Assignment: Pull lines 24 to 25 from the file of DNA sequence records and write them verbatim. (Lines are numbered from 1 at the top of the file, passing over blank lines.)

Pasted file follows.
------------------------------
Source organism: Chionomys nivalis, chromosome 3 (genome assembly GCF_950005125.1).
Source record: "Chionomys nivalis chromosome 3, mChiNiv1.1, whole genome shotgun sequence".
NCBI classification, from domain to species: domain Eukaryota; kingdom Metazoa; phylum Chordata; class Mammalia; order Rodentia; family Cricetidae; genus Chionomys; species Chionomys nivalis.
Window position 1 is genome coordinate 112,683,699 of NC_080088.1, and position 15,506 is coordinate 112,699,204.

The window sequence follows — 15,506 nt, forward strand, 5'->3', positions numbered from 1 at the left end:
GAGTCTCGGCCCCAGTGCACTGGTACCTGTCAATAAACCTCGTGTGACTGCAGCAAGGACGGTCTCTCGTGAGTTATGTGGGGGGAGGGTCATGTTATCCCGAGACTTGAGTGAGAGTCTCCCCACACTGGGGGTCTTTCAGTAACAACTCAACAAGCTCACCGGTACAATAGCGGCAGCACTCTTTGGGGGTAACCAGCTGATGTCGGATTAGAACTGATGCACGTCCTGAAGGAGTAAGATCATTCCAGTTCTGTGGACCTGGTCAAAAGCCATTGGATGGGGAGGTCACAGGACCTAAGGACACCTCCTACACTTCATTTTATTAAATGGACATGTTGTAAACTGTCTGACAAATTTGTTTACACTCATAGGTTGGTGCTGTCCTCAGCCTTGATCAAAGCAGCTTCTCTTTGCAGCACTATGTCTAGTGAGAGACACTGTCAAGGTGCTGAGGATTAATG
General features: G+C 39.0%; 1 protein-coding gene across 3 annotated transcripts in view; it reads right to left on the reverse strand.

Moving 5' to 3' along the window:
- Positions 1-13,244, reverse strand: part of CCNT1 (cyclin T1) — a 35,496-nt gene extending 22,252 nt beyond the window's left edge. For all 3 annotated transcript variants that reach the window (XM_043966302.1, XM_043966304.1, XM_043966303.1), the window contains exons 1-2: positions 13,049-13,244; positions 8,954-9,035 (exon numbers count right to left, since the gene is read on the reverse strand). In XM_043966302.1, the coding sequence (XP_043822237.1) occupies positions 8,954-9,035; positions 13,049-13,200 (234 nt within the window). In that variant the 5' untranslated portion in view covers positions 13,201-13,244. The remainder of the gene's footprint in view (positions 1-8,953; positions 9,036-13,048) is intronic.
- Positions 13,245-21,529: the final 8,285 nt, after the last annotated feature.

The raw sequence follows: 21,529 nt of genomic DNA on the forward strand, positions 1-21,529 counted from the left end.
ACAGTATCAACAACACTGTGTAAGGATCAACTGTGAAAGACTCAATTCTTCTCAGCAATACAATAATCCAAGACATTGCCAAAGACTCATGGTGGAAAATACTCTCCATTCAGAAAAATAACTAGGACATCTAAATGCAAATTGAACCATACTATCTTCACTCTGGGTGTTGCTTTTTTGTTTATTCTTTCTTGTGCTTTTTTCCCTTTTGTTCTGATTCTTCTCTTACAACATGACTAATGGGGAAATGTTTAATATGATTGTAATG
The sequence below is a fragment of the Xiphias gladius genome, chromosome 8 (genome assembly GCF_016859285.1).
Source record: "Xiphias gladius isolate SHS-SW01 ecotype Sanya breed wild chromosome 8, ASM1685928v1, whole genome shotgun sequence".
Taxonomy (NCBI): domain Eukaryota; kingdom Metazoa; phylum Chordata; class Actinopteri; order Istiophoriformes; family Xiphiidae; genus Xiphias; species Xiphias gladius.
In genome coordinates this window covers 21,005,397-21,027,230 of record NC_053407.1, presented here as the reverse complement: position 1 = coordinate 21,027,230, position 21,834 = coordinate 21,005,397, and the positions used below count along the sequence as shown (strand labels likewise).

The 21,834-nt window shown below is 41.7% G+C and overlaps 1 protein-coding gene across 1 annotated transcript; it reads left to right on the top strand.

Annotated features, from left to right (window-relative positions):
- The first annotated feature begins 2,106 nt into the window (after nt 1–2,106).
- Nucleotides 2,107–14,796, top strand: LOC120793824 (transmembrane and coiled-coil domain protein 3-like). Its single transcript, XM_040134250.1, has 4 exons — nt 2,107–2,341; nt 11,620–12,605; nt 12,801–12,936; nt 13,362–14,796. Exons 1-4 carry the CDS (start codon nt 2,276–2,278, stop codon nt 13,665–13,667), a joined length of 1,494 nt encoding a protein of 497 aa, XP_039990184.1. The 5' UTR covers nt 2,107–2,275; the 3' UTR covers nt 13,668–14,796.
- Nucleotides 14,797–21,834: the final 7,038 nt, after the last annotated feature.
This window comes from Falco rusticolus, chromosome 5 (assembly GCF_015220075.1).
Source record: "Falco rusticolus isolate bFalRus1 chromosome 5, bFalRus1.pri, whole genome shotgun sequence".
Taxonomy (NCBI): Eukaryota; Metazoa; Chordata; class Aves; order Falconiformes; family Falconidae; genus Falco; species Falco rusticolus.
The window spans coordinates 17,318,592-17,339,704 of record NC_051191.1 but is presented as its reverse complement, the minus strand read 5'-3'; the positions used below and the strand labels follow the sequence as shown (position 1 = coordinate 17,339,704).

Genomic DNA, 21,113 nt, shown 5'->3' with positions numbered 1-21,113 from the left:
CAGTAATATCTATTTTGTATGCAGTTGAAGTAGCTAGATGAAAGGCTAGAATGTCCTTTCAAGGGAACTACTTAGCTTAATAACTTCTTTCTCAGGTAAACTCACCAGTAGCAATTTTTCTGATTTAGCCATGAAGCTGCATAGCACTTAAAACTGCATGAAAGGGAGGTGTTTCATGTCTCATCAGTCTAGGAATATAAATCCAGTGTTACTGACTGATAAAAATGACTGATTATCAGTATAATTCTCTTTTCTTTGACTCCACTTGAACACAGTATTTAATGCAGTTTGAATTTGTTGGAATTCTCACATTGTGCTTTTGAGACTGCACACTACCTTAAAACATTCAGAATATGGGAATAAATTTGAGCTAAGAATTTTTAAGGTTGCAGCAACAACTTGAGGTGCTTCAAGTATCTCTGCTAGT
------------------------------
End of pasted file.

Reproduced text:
Taxonomy (NCBI): Eukaryota; Metazoa; Chordata; class Aves; order Falconiformes; family Falconidae; genus Falco; species Falco rusticolus.
The window spans coordinates 17,318,592-17,339,704 of record NC_051191.1 but is presented as its reverse complement, the minus strand read 5'-3'; the positions used below and the strand labels follow the sequence as shown (position 1 = coordinate 17,339,704).